Zim: Many claims for radio space
After years of maintaining a tight grip on the country’s airwaves, the Broadcasting Authority of Zimbabwe (BAZ) appears to have taken a conciliatory path.
The authority, which licenses all radio and television stations, has an ambitious plan to license 25 radio stations within two months.
Following recent public hearings for applicants to make their case to be granted licences, the BAZ appears to be prepared to allow more players on to the airwaves.
But critics say the BAZ is not sincere about its plan.
Political commentator Earnest Mudzengi said the public hearings being held by the authority were a “selective opening up” of the airwaves, which pro-democracy activists had always warned against.
“The airwaves have been opened up to those who are deemed to be compliant with the political status quo’s ideological inclinations and this is what BAZ seems bent on perpetuating. In the interest of democracy, they must have engaged in a more transparent, accessible and less expensive licensing process.”
Mudzengi said it was “bemusing how the authority seems to be continuously delaying the licensing of community broadcasters”.
The last radio licences to be approved were in 2012 during the tenure of the unity government, ending nearly three decades of the broadcasting monopoly by the state-owned Zimbabwe Broadcasting Corporation, which operates three radio stations.
The two radio stations licensed in 2012 were Zi-FM, which was owned by Supa Mandiwanzira, a former journalist and now a Zanu-PF MP, and Star FM, owned by Zimbabwe Newspapers Limited. Both radio stations were criticised for being too close to Zanu-PF.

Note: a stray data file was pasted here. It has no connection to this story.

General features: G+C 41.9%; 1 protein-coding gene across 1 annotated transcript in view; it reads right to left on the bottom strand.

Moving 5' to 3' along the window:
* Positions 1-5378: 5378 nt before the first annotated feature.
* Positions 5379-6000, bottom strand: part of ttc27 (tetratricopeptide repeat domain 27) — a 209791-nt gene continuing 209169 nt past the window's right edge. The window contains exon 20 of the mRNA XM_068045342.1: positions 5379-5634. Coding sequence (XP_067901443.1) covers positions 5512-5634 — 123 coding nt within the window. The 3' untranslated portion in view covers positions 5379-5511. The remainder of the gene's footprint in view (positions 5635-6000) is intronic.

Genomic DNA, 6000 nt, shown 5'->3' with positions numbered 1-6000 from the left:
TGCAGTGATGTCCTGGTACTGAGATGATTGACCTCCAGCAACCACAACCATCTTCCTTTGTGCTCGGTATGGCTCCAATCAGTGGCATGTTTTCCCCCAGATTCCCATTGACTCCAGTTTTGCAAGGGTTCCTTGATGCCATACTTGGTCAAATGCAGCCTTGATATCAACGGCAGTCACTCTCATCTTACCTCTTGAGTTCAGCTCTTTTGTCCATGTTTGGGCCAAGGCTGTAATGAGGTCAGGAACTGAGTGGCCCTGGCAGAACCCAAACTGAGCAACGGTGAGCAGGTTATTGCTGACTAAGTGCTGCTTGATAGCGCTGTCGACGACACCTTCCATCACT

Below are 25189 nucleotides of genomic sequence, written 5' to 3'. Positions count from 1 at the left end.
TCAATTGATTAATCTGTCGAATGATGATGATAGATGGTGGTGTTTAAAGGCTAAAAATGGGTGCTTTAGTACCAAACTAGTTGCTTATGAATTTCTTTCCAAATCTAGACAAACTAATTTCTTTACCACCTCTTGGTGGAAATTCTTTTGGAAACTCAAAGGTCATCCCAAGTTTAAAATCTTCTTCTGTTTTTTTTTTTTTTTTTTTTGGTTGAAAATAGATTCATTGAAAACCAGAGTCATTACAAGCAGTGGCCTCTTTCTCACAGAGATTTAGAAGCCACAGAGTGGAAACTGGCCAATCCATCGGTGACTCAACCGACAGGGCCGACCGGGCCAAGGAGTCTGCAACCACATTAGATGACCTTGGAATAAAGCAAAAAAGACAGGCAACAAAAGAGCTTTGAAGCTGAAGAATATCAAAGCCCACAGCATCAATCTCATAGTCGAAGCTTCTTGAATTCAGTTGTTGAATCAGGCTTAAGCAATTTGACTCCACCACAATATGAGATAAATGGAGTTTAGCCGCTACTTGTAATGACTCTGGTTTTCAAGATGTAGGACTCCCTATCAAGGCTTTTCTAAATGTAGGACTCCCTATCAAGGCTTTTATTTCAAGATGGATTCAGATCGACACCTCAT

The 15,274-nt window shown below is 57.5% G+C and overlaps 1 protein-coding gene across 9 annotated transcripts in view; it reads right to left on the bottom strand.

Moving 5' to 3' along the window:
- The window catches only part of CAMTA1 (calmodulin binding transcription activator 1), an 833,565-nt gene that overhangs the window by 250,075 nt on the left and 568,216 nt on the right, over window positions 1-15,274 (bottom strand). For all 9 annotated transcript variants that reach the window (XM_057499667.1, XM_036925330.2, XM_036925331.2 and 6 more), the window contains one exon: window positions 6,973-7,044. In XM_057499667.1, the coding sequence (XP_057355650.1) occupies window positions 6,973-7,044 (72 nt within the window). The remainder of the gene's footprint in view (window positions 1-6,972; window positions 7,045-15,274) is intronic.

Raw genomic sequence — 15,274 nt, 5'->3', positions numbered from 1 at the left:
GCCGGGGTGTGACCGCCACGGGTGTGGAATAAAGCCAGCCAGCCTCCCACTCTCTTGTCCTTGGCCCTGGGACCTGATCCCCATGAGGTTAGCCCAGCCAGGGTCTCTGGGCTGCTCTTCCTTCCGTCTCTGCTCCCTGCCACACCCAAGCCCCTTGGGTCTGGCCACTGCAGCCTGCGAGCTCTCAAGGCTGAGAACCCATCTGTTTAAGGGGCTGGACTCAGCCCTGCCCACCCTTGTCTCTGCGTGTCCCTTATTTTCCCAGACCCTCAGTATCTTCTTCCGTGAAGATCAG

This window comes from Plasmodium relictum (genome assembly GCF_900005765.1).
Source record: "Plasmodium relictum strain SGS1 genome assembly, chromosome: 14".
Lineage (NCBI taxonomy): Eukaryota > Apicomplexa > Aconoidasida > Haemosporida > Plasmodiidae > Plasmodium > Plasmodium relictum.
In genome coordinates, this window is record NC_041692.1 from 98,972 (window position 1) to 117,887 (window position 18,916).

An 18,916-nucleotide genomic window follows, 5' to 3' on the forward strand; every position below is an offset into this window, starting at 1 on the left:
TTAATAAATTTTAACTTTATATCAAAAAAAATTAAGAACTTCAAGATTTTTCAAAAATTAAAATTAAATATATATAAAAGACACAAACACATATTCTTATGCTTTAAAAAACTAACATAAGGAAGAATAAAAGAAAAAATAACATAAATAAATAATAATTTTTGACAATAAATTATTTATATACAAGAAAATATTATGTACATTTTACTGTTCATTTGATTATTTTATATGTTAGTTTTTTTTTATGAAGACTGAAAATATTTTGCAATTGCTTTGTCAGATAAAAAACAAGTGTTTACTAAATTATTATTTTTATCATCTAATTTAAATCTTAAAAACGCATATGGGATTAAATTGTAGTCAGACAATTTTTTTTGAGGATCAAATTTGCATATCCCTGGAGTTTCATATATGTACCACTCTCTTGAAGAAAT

In Bulawayo, the broadcasting authority heard from three shortlisted bidders for the provincial radio licence – FairTalk Communications (Pvt) Ltd, trading as Skyz Metro; Skies Radio (Pvt) Ltd, trading as Skies FM; and Carryslot (Pvt) Ltd, trading as Skyz FM.
Skies FM is understood to be bankrolled by Obert Mpofu, the transport minister, who also owns the daily newspaper Zimbabwe Mail.
Popular DJ Ezra “Tshisa” Sibanda is behind Skies FM’s application. This is Sibanda’s second bid for a radio licence after another bid by him failed in 2012.
Qhubani Moyo, a former policy director in the Movement for Democratic Change led by Welshman Ncube, and Cont Mhlanga – a playwright and activist – are behind Skyz Metro.
Skyz FM is owned by Alpha Media Holdings (AMH), the publishers of the Southern Eye, NewsDay, Standard and Zimbabwe Independent newspapers.
The three applicants outlined what they would put into the operation, with Skies FM saying it would invest $800?000, Skyz FM $400?000 and AMH $500?000. The bidders committed themselves to highlighting problems affecting the Bulawayo province and also promoting local content in their programming.
Zenzele Ndebele, the director of Radio Dialogue, said he hoped business sense would prevail over politics and there would be transparency in the criteria used to award the licence.
“We are hoping that the process of licensing will be as transparent as the public hearing. It must be made clear what the role of politics is in awarding the licences, as this is what has harmed the broadcasting industry in Zimbabwe.
“The licence must be awarded on merit of the business proposal made, rather than on who has political connections in Zanu-PF,” Ndebele said.
But he added that the main challenge in setting up a new radio station was viability.
“Bulawayo is a place where more than 100 companies have closed down and many others have relocated to Harare. Those who are investing in Bulawayo must understand that they will need to put in a lot before getting immediate returns.”